Character Personality Design

4 years ago | G.S. Williams (Member)

I'm trying to shake off the rust and get back into writing, and I've been designing a new character with Wildbow's help for an upcoming project (thanks Wildbow! It's therapeutic!)

I came across the online personality test that uses pictures to figure out what you're thinking. It was weirdly accurate about me, as myself, but then I tried to answer it from the character's point of view. It was bang on, for a lot of the things I picture mattering to them and the way decisions would be made, so I wondered if it would be useful / interesting to anyone else:

http://100things.personality.visualdna.com/quizzes/953abb94-49ae-51b5-9d7f-3a8e8fc4a12d/api-accounts/3bf2373f-bff7-588e-81e5-feb49f9743ea

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Responses

  1. Wildbow (Member)

    Posted 4 years ago

    My issue with those quizzes is that they tend to give you answers that are vague and generic enough to apply to virtually anyone. That one may narrow it down some by identifying key areas of introversion or extroversion, but it's still going to aim for a pretty wide target.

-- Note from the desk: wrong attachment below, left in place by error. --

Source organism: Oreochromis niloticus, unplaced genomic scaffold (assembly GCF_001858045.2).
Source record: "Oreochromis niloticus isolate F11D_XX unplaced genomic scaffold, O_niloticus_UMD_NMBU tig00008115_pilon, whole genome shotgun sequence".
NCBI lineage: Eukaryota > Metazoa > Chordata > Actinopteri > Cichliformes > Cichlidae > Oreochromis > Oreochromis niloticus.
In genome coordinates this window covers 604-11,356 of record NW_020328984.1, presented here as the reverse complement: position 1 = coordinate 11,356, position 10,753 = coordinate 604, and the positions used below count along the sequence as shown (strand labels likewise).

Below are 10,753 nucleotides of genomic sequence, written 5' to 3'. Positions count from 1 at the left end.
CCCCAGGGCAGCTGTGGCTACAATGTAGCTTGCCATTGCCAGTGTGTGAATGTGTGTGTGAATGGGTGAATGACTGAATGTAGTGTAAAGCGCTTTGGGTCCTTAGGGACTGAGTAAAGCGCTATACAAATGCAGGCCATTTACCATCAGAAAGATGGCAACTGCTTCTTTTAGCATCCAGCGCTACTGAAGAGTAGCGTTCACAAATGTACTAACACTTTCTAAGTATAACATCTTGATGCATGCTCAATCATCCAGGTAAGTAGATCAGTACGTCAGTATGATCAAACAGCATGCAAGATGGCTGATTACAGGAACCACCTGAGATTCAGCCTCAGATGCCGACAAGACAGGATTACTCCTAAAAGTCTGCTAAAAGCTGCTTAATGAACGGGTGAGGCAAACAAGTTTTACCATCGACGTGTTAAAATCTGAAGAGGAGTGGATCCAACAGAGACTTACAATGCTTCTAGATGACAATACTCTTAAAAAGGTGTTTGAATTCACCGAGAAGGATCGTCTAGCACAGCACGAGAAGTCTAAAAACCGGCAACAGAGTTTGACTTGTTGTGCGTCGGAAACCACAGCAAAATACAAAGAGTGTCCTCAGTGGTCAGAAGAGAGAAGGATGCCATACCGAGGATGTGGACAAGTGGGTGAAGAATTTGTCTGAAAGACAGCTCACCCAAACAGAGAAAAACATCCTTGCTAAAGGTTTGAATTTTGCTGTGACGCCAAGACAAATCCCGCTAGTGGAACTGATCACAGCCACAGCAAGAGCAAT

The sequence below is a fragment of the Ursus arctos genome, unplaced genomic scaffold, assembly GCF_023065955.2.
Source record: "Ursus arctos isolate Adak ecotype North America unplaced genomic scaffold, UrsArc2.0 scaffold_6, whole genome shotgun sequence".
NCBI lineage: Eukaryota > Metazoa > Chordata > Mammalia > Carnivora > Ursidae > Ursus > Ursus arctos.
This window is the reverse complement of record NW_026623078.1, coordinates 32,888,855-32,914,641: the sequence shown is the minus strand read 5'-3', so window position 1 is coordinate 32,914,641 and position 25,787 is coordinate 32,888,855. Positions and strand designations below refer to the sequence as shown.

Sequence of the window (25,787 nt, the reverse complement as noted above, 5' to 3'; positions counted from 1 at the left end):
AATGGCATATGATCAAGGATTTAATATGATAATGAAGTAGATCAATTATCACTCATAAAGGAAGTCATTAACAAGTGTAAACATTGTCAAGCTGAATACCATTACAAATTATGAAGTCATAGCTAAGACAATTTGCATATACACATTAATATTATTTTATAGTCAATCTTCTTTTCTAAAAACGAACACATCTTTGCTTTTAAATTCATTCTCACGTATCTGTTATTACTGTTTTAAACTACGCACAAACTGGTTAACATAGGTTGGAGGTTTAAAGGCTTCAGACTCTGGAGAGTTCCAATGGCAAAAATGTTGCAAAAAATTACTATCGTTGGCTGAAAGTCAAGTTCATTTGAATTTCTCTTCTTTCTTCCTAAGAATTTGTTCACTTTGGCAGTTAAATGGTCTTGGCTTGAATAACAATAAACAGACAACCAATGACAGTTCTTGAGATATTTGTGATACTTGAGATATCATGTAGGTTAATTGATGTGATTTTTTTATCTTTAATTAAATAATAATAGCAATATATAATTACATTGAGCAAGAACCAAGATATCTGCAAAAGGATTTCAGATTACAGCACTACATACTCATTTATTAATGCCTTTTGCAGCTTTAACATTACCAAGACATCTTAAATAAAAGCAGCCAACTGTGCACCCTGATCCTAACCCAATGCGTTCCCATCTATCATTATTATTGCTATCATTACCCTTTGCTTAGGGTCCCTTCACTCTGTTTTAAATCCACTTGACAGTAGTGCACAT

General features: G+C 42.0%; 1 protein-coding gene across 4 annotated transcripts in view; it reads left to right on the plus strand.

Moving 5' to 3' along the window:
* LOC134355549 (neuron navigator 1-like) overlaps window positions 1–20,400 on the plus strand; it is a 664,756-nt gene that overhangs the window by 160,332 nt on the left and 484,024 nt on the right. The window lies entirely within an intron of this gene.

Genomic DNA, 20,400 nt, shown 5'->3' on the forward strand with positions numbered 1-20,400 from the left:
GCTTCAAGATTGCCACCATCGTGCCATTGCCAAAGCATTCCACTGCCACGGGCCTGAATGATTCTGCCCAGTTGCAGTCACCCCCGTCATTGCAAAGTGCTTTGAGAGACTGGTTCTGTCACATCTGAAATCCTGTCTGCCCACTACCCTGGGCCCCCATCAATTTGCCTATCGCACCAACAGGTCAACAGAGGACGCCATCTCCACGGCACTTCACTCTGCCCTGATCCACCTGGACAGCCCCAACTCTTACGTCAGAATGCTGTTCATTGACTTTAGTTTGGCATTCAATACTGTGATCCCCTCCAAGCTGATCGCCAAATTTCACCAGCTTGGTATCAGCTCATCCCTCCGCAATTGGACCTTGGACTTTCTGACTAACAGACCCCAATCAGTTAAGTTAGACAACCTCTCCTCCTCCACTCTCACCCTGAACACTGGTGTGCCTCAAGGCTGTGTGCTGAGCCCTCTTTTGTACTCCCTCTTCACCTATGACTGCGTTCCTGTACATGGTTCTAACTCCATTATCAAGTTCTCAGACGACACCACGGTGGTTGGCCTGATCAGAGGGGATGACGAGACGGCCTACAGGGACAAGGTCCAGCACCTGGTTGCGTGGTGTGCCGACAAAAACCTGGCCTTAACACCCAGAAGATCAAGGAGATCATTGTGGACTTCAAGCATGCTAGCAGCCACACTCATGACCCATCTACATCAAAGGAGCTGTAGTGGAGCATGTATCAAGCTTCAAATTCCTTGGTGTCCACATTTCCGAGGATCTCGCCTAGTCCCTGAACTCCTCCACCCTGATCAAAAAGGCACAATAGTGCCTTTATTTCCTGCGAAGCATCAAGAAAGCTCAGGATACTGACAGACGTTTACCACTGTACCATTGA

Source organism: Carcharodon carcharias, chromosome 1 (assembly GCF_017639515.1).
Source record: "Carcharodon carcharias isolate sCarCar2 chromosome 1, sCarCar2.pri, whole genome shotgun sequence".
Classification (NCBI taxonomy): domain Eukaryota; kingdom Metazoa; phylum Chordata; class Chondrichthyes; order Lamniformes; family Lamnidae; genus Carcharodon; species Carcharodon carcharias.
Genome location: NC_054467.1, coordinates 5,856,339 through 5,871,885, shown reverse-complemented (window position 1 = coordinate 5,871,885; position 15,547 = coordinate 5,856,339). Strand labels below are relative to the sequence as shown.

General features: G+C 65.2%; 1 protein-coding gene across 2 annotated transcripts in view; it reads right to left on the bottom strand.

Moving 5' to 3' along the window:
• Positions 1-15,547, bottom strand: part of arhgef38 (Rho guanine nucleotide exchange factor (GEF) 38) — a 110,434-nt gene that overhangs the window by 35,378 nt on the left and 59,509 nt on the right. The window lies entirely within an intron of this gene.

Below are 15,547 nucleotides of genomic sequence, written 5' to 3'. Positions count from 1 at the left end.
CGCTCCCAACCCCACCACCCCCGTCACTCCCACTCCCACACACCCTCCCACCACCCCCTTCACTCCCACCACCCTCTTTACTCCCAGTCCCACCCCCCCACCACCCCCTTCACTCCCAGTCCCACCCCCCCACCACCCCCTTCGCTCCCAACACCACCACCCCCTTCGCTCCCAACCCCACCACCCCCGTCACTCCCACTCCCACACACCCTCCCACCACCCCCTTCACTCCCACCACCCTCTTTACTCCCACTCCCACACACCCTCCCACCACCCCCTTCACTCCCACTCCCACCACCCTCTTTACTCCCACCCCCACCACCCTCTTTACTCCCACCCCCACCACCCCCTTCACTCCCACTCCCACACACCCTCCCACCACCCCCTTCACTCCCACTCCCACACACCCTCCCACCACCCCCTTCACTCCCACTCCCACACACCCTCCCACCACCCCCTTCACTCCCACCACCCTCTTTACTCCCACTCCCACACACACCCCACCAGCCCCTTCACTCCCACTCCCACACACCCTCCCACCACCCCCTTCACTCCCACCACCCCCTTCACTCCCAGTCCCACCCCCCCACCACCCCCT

I write my characters like I write my stories/chapters/scenes. I either start from the beginning and let things organically flow from there (begin with a pivotal moment, a scene or event, move from there), with context already established or building on it as I go (what culture were they raised in, expectations, goals, why do they have those goals). When I've caught up to where the character is presently at, I have a solid idea of who they are.

    Conversely, I write them with the ending point in mind, and everything flows backwards. Build context, build influences, ideas and background, identify key, pivotal scenes, and flesh them out as much as is necessary.

    Where I have trouble is finding ways to set characters apart and giving them a different voice so they don't blend in together. We've chatted some about that.

  2. G.S. Williams (Member)

    Posted 4 years ago

    Yeah, "voice" intrigues me in narration because it impresses me when one writer can create distinctively different styles.

    JZ does it in Legion for Cassie and Rachel, contrasted with his usual narrator, Nick. Cassie was a lot different, less logical and more action oriented. Rachel is less open, and she's Nick's sister so we'll see how that goes.

    Heinlein did 4 different character voices in Number of the Beast.

    I try out 3 in NMAI and I think people would say they are distinct? I have 4 in Diggory and I think that means I like the idea.

    I didn't use the test to design the character. What was interesting was what answers it gave when I tried answering the test "in character" because it suited him but was distinct from my original test as the "control" .

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